Though this has a different feel than your first Micro story, I imagine that each one fits your characters in a different way. For some reason, reading this, I have a feeling this character’s mind is full of genius and that she makes some sort of change in the world she was rather disappointed with when they came for her mother… and I am left wondering what exactly is her ‘purpose’. I love the feel you put into these characters, and the different views that you make of them.

    Keep up the great work!!

    Justine

  12. Thanks Justine. Anesidor is quite a complex character with a lot of well established defense mechanisms. It’d be interesting to see how she’s received as a fully fledged person in the novels…Glad you’re understanding her. She’s not as “In your face” as some of the others, but she is incredibly important to the mythology.

  13. Awesome. You’ve just inspired me to try a new take on story telling. Sometimes I get wrapped up on long narratives but if just did one drawing a a poem to convey that episode then potentially I can create an entire series in 1/10th the time. Seems like it’d be a refreshing alternative to the typical format.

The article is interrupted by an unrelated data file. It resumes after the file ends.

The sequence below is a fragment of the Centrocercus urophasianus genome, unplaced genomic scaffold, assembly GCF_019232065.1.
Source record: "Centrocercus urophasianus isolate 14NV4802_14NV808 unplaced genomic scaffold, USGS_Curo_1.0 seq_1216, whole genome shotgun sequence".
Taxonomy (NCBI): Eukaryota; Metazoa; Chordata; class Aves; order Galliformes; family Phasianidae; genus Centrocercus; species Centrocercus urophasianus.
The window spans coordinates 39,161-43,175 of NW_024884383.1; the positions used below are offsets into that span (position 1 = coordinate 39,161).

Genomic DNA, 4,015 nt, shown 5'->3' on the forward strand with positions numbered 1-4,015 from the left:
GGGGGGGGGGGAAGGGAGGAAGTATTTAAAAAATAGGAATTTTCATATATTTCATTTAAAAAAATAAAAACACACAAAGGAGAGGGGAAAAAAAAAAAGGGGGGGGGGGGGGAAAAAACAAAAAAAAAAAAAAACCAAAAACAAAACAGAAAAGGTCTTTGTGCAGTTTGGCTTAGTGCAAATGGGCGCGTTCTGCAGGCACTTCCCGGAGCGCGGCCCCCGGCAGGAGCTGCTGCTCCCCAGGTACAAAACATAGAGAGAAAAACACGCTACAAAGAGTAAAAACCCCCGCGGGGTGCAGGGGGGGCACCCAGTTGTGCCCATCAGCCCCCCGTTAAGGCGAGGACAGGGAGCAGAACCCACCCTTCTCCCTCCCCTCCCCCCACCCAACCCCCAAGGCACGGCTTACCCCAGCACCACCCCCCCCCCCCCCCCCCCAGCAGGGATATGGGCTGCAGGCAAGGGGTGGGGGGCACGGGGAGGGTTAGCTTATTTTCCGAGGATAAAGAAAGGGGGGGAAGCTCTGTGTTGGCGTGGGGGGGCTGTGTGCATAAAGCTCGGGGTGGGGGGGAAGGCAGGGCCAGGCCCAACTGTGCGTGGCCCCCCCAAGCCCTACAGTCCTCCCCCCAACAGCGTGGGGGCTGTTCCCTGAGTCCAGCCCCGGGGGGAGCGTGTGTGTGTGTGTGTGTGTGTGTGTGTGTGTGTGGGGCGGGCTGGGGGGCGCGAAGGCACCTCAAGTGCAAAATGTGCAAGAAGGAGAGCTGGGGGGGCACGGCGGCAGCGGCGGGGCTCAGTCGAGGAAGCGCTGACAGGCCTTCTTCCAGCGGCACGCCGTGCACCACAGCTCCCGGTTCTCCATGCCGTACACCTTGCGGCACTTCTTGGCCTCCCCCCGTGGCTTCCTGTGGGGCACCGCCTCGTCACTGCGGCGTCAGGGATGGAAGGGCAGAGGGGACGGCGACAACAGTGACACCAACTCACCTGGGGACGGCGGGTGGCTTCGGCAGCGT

But back to the story, is Anesidor a clone of her mother? That was the puzzle that I formed from the narrative.

    1. Hi Cai, inspiration is like rocks tumbling down a cliff, gathering larger boulders. I’d love to read that new series when you write it! Anesidor isn’t a clone, no, she’s nothing like her mother. In fact you’ve just inspired me… I am still working on new stories. I haven’t gone into Anesidor’s history… maybe I’ll try that a few episodes down the line….. thank you 😀

    1. Hi Siddiqui, I’m glad you like what you’ve read so far. If you begin here http://wp.me/pXe9M-ee (Thomas Watson) each story has “CLICK HERE for next chronological story” after it, so you can follow the trail if you’d like to. Some stories have large gaps between them, and others follow on from one another, but these are all arranged along a chronological path, and more stories are added each week. Thank you. Best wishes, Cheryl.